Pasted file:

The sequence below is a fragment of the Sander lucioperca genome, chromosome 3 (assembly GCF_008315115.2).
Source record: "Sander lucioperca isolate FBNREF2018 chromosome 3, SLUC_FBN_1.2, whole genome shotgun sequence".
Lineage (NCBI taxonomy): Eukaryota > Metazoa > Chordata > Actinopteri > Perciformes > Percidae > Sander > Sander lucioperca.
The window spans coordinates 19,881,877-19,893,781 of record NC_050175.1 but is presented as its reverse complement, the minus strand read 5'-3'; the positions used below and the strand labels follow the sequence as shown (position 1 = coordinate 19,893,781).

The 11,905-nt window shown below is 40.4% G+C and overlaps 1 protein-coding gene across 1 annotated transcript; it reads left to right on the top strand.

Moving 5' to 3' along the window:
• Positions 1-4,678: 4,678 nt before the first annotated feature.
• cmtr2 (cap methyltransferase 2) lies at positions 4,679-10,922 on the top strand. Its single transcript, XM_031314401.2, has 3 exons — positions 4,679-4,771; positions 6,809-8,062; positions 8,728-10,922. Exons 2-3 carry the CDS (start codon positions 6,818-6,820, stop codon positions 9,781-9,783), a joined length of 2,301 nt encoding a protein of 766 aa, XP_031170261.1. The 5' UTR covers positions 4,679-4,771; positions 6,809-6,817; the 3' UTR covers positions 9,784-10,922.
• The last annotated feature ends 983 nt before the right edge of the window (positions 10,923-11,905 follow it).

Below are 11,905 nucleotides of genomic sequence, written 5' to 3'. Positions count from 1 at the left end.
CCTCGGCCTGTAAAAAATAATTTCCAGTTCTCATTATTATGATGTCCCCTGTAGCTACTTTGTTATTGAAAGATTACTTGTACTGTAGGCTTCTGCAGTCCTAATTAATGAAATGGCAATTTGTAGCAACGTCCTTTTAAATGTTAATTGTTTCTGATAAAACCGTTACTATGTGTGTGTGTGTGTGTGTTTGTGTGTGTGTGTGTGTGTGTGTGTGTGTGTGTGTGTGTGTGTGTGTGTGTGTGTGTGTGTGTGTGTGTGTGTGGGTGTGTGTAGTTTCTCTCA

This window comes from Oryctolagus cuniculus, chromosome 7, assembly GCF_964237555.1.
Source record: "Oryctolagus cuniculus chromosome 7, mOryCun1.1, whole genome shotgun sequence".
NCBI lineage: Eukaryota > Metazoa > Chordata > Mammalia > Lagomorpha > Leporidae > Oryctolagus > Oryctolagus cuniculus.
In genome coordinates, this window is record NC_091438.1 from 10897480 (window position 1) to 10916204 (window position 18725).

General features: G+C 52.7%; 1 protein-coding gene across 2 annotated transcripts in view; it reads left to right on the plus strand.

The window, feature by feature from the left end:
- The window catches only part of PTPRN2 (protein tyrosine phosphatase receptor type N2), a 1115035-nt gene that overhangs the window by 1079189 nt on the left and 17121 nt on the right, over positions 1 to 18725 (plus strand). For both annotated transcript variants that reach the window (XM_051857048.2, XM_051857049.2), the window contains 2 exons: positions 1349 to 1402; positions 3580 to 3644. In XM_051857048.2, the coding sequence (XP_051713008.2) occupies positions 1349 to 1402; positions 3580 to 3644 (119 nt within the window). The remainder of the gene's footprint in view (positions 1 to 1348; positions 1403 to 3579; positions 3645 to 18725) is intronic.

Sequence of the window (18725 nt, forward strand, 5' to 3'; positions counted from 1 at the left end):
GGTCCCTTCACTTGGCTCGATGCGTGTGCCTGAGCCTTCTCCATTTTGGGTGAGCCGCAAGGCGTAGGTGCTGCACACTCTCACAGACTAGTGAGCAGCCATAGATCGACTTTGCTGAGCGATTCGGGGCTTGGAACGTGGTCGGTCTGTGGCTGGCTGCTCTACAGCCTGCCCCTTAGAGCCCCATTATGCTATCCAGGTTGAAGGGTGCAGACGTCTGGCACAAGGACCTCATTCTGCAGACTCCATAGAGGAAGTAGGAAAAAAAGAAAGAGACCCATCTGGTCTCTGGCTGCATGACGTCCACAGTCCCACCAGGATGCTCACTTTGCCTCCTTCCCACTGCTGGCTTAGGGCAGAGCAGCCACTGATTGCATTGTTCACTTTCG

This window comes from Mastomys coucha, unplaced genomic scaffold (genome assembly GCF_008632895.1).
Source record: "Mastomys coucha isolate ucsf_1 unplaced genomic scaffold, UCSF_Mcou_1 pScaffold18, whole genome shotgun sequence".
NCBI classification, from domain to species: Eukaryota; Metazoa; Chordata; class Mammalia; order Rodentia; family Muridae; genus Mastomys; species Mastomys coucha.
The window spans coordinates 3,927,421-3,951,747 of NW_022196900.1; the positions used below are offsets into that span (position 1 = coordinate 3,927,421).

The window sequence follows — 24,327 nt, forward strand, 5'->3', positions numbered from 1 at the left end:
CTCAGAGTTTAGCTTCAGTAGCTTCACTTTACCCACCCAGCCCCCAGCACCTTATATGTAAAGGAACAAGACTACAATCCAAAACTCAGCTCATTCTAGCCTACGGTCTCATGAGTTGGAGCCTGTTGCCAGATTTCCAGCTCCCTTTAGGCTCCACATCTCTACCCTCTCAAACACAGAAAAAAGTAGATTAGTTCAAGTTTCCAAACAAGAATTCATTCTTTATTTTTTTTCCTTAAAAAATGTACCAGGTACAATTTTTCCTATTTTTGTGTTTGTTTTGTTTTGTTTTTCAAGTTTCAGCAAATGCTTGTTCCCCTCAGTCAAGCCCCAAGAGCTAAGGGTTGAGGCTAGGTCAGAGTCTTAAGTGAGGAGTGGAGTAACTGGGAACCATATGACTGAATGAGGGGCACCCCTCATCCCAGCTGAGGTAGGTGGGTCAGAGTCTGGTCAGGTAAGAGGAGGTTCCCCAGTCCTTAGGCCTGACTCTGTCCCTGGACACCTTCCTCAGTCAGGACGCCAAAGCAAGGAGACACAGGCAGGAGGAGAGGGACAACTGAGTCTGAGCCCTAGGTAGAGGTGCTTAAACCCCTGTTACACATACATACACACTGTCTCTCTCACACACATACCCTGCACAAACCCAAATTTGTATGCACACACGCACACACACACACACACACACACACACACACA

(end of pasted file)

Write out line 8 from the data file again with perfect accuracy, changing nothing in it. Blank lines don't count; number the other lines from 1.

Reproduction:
• cmtr2 (cap methyltransferase 2) lies at positions 4,679-10,922 on the top strand. Its single transcript, XM_031314401.2, has 3 exons — positions 4,679-4,771; positions 6,809-8,062; positions 8,728-10,922. Exons 2-3 carry the CDS (start codon positions 6,818-6,820, stop codon positions 9,781-9,783), a joined length of 2,301 nt encoding a protein of 766 aa, XP_031170261.1. The 5' UTR covers positions 4,679-4,771; positions 6,809-6,817; the 3' UTR covers positions 9,784-10,922.